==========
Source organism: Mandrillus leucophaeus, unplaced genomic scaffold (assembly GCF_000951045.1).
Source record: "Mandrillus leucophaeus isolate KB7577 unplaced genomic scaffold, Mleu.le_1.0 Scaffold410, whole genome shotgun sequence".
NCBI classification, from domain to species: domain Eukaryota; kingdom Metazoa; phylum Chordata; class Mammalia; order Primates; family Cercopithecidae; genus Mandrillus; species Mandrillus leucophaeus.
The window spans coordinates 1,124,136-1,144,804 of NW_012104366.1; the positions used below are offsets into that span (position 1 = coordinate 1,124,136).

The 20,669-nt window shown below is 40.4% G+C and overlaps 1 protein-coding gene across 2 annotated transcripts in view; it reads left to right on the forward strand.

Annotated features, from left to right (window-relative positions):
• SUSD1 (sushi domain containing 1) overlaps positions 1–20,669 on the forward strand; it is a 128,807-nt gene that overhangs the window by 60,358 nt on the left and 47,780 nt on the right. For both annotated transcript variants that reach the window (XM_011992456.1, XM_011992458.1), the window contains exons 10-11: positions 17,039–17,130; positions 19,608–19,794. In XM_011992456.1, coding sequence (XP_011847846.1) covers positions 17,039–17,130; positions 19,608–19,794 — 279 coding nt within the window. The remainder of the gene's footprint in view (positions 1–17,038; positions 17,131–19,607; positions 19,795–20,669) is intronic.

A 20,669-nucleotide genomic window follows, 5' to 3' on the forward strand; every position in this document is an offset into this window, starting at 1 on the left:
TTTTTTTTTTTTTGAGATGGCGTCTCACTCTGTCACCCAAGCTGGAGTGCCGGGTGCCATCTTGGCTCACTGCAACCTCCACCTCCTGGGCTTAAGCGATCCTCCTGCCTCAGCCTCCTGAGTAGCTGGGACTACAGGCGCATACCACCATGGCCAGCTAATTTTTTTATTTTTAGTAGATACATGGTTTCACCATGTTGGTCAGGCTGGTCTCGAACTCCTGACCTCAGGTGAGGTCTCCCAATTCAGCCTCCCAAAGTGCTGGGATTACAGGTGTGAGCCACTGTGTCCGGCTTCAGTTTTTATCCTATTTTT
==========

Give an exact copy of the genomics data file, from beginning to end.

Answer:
Source organism: Mandrillus leucophaeus, unplaced genomic scaffold (assembly GCF_000951045.1).
Source record: "Mandrillus leucophaeus isolate KB7577 unplaced genomic scaffold, Mleu.le_1.0 Scaffold410, whole genome shotgun sequence".
NCBI classification, from domain to species: domain Eukaryota; kingdom Metazoa; phylum Chordata; class Mammalia; order Primates; family Cercopithecidae; genus Mandrillus; species Mandrillus leucophaeus.
The window spans coordinates 1,124,136-1,144,804 of NW_012104366.1; the positions used below are offsets into that span (position 1 = coordinate 1,124,136).

The 20,669-nt window shown below is 40.4% G+C and overlaps 1 protein-coding gene across 2 annotated transcripts in view; it reads left to right on the forward strand.

Annotated features, from left to right (window-relative positions):
• SUSD1 (sushi domain containing 1) overlaps positions 1–20,669 on the forward strand; it is a 128,807-nt gene that overhangs the window by 60,358 nt on the left and 47,780 nt on the right. For both annotated transcript variants that reach the window (XM_011992456.1, XM_011992458.1), the window contains exons 10-11: positions 17,039–17,130; positions 19,608–19,794. In XM_011992456.1, coding sequence (XP_011847846.1) covers positions 17,039–17,130; positions 19,608–19,794 — 279 coding nt within the window. The remainder of the gene's footprint in view (positions 1–17,038; positions 17,131–19,607; positions 19,795–20,669) is intronic.

A 20,669-nucleotide genomic window follows, 5' to 3' on the forward strand; every position in this document is an offset into this window, starting at 1 on the left:
TTTTTTTTTTTTTGAGATGGCGTCTCACTCTGTCACCCAAGCTGGAGTGCCGGGTGCCATCTTGGCTCACTGCAACCTCCACCTCCTGGGCTTAAGCGATCCTCCTGCCTCAGCCTCCTGAGTAGCTGGGACTACAGGCGCATACCACCATGGCCAGCTAATTTTTTTATTTTTAGTAGATACATGGTTTCACCATGTTGGTCAGGCTGGTCTCGAACTCCTGACCTCAGGTGAGGTCTCCCAATTCAGCCTCCCAAAGTGCTGGGATTACAGGTGTGAGCCACTGTGTCCGGCTTCAGTTTTTATCCTATTTTT